A perennial complaint from the farm community has always been that urbanites think their food comes from a grocery store – but what would happen if a city didn’t have a single major grocery store?
In Detroit, the decaying buckle on the U.S. midwest’s Rust Belt, citizens are struggling with exactly that problem, CNN reports. The city lacks a major grocery retailer, leaving its residents to supply their basic needs at inflated prices with food of dubious nutritional quality from corner stores. Add to that the stress from spiking unemployment due to the imploding auto sector, and the effect has been a tsunami for the local food banks and other charities.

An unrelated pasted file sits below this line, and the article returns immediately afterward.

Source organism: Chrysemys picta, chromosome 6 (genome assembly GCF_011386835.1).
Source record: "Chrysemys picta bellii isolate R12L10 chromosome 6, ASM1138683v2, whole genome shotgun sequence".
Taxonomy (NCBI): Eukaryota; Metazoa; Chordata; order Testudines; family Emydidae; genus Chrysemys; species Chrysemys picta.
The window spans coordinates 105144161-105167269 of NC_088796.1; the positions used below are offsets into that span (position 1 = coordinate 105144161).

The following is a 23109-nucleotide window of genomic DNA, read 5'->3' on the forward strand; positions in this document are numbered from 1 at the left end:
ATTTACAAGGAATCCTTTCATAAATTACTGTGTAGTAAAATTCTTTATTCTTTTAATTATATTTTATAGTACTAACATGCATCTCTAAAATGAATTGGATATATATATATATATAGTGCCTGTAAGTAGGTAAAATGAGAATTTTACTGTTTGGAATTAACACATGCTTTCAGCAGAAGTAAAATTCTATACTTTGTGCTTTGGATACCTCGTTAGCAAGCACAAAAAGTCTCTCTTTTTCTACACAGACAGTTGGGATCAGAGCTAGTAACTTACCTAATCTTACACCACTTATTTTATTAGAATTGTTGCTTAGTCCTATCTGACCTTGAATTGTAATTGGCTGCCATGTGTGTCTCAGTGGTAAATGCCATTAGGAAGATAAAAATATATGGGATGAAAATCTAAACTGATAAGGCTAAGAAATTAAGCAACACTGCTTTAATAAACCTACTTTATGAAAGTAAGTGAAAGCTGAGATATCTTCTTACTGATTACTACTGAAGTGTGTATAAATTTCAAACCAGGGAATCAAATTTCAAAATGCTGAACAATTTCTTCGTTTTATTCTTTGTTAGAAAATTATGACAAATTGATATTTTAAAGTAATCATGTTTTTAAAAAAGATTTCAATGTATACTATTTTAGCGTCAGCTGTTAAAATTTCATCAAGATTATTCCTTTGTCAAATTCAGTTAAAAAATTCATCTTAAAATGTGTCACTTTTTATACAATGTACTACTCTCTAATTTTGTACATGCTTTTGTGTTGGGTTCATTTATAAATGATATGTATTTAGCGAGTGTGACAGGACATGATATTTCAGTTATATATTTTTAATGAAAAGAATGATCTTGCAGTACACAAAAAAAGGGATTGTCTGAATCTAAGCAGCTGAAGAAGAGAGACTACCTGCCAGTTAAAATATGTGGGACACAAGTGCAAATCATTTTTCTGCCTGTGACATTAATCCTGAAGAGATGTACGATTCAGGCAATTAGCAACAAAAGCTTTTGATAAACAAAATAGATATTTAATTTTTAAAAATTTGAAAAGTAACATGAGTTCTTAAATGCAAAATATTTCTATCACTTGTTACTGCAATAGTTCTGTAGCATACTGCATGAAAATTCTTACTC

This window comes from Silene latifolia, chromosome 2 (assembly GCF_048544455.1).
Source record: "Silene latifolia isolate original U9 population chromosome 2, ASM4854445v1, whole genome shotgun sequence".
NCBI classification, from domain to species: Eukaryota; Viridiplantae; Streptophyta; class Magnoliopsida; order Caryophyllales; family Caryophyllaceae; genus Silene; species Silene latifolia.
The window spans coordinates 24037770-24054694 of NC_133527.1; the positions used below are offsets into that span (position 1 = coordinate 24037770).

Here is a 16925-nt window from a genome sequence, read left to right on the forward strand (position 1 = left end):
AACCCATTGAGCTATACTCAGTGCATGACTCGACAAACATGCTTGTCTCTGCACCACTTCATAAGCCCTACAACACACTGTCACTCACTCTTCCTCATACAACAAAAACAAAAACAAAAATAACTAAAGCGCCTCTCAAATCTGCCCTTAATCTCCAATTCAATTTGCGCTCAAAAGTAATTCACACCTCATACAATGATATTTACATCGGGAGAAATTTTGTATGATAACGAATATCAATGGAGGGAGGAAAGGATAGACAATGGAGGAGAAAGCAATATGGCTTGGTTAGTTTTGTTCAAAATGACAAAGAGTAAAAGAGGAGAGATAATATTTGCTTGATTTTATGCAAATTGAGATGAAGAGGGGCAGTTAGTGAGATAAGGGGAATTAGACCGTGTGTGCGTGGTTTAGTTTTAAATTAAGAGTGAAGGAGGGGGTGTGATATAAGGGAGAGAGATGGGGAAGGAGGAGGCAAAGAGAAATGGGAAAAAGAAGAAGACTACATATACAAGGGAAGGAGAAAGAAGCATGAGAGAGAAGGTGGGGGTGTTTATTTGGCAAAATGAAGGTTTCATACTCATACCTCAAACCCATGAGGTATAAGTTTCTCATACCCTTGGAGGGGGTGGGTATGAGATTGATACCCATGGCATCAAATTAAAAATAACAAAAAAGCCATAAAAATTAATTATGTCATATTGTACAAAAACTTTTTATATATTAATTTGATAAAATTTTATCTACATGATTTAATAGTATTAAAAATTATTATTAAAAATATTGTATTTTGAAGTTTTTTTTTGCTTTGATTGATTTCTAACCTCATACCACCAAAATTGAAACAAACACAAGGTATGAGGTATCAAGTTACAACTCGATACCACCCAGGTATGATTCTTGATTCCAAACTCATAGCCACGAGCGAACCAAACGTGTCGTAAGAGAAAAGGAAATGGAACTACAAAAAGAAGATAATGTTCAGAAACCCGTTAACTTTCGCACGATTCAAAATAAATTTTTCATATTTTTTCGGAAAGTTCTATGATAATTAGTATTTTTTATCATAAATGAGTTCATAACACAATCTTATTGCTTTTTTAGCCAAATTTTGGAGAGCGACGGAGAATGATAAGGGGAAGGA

But the network also reports that some residents have hit upon a novel solution to their food problems – urban agriculture. Because the city’s population has disappeared in recent years, there’s a huge amount of vacant land that local residents are putting to work with small scale agriculture efforts that are supplying healthy food to the city.